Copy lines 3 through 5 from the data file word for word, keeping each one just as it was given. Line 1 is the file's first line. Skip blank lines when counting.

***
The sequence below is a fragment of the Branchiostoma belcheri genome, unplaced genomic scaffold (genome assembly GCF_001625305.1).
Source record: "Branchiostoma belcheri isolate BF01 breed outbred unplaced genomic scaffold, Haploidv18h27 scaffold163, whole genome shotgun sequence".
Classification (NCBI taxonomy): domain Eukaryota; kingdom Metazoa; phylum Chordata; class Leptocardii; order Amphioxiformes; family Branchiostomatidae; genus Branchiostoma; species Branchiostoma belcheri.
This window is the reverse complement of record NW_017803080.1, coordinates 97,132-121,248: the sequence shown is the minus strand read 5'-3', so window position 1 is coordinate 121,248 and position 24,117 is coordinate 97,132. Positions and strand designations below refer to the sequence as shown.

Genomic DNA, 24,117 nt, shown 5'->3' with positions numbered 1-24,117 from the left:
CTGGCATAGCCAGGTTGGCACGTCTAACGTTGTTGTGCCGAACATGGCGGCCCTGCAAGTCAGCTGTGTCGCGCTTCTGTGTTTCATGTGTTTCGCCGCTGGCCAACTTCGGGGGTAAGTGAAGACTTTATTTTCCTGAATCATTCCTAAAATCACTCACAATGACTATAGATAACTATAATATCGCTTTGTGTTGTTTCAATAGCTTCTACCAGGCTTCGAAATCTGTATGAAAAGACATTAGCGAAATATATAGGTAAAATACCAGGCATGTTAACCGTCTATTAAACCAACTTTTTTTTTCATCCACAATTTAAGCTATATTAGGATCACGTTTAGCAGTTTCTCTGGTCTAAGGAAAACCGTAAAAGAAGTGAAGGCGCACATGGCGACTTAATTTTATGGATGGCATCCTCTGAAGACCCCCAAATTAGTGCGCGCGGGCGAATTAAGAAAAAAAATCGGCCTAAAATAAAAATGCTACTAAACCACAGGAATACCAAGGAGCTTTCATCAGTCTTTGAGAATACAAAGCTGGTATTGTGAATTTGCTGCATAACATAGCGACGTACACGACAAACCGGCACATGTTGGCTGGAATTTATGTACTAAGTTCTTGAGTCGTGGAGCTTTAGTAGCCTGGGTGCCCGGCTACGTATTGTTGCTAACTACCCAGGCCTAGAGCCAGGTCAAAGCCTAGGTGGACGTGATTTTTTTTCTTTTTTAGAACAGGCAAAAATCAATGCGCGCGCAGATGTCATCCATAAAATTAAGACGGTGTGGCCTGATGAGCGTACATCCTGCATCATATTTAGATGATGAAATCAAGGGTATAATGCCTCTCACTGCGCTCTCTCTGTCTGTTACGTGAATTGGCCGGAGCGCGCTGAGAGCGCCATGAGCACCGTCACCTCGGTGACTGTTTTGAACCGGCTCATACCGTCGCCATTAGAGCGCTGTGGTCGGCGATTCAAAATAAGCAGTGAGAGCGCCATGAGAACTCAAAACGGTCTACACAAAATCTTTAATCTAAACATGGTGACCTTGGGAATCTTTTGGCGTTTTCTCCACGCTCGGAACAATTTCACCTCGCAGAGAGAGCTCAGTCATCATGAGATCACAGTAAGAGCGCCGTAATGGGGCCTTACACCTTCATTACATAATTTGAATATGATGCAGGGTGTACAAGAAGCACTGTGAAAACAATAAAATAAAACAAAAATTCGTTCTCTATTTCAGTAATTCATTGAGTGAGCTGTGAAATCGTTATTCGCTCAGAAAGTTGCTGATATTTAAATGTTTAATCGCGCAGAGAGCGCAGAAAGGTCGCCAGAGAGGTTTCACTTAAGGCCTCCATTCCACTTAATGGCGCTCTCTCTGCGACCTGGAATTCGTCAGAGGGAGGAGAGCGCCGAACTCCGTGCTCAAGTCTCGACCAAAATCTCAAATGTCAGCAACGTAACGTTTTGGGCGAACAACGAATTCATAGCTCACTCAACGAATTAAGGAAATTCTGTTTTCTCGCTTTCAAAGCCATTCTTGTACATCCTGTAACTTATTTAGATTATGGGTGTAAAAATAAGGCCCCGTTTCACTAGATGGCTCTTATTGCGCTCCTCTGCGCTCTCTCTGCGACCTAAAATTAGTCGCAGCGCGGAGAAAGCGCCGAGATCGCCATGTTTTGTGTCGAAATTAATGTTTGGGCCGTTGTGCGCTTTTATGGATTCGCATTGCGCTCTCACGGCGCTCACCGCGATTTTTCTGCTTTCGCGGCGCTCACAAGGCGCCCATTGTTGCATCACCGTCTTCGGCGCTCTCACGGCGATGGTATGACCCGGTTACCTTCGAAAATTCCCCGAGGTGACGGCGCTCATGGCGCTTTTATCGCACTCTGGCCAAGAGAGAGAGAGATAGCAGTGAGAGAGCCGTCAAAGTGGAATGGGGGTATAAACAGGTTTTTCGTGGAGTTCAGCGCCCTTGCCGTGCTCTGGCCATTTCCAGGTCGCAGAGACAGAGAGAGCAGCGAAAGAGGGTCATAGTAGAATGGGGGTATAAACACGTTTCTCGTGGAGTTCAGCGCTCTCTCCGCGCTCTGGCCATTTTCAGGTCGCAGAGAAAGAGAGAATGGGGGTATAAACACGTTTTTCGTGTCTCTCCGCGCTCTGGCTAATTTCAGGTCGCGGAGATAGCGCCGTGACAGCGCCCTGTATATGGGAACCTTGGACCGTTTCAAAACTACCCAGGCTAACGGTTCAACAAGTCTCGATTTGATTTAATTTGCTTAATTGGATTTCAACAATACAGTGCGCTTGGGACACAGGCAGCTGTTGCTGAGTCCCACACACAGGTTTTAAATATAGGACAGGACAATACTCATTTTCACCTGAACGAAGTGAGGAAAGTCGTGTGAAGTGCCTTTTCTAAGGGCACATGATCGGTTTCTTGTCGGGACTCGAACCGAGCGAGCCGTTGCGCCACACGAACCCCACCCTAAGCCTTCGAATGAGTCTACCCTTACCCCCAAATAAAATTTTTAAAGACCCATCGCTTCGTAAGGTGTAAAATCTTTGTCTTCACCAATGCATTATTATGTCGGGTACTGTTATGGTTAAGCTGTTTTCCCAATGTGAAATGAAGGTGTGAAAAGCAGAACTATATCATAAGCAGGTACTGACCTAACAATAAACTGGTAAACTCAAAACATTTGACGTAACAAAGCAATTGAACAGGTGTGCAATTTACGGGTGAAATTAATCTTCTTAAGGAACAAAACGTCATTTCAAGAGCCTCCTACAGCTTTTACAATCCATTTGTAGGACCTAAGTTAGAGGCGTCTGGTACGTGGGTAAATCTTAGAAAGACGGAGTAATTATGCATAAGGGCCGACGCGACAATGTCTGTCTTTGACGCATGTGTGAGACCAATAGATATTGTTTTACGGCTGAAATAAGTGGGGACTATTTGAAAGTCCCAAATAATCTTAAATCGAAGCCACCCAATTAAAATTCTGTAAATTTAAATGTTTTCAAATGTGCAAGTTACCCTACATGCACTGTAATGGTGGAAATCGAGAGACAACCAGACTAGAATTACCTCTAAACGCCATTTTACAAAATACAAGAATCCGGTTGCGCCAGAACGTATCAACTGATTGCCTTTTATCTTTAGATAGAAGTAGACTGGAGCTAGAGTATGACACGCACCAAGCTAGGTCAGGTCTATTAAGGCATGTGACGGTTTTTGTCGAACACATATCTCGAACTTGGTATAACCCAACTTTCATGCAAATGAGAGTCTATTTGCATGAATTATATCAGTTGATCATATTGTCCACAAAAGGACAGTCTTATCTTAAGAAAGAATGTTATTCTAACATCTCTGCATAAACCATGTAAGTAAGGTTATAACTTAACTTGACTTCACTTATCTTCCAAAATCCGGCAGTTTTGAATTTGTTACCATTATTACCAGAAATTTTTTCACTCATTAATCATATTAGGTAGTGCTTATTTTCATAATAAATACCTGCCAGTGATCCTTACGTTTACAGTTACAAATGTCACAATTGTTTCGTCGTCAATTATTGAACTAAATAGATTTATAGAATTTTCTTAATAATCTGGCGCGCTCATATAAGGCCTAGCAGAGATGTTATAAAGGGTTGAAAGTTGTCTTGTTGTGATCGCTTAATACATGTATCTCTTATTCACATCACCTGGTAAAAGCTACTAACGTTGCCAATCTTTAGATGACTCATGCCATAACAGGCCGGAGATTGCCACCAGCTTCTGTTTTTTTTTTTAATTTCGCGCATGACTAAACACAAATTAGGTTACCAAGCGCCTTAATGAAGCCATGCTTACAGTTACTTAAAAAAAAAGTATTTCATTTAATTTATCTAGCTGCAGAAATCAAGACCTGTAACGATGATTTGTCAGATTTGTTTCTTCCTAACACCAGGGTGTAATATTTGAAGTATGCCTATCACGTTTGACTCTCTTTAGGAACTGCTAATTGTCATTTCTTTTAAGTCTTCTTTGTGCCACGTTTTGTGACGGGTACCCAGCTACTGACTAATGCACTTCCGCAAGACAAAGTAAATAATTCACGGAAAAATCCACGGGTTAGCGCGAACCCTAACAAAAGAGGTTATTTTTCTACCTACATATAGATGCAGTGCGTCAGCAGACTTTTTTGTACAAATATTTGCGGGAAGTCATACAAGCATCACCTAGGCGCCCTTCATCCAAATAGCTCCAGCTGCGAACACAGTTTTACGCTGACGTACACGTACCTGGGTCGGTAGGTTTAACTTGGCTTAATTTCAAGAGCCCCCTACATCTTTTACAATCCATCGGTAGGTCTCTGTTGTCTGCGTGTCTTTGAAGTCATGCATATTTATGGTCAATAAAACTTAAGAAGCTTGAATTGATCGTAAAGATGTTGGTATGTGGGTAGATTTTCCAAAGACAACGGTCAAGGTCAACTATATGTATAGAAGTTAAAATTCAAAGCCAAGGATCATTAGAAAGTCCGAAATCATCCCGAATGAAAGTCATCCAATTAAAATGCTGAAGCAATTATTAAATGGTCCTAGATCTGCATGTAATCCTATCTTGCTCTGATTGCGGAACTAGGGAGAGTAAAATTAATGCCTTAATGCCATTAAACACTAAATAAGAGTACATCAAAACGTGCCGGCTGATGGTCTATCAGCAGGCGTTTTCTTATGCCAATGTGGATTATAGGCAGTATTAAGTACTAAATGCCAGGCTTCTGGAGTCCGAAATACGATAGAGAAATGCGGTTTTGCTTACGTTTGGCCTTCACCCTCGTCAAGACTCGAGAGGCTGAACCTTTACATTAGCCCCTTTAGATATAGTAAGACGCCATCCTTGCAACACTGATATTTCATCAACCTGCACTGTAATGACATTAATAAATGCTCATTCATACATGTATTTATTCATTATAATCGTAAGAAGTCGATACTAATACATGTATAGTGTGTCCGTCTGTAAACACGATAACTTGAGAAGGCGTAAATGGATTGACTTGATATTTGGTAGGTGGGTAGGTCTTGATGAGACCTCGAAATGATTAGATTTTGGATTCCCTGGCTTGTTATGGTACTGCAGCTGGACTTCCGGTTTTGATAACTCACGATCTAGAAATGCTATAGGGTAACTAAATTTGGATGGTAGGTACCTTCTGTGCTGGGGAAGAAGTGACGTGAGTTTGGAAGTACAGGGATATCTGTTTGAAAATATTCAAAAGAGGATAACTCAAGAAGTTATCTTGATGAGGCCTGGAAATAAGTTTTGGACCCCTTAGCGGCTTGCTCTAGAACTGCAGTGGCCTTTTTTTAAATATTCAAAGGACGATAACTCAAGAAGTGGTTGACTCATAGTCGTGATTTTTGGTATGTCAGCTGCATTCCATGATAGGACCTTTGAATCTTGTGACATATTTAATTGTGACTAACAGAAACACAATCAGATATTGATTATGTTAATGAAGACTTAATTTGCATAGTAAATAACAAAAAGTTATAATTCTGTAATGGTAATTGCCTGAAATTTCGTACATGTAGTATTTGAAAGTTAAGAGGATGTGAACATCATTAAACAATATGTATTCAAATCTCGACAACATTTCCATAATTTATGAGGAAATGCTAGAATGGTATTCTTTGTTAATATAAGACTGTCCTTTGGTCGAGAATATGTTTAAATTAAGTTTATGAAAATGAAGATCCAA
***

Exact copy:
Classification (NCBI taxonomy): domain Eukaryota; kingdom Metazoa; phylum Chordata; class Leptocardii; order Amphioxiformes; family Branchiostomatidae; genus Branchiostoma; species Branchiostoma belcheri.
This window is the reverse complement of record NW_017803080.1, coordinates 97,132-121,248: the sequence shown is the minus strand read 5'-3', so window position 1 is coordinate 121,248 and position 24,117 is coordinate 97,132. Positions and strand designations below refer to the sequence as shown.

Genomic DNA, 24,117 nt, shown 5'->3' with positions numbered 1-24,117 from the left: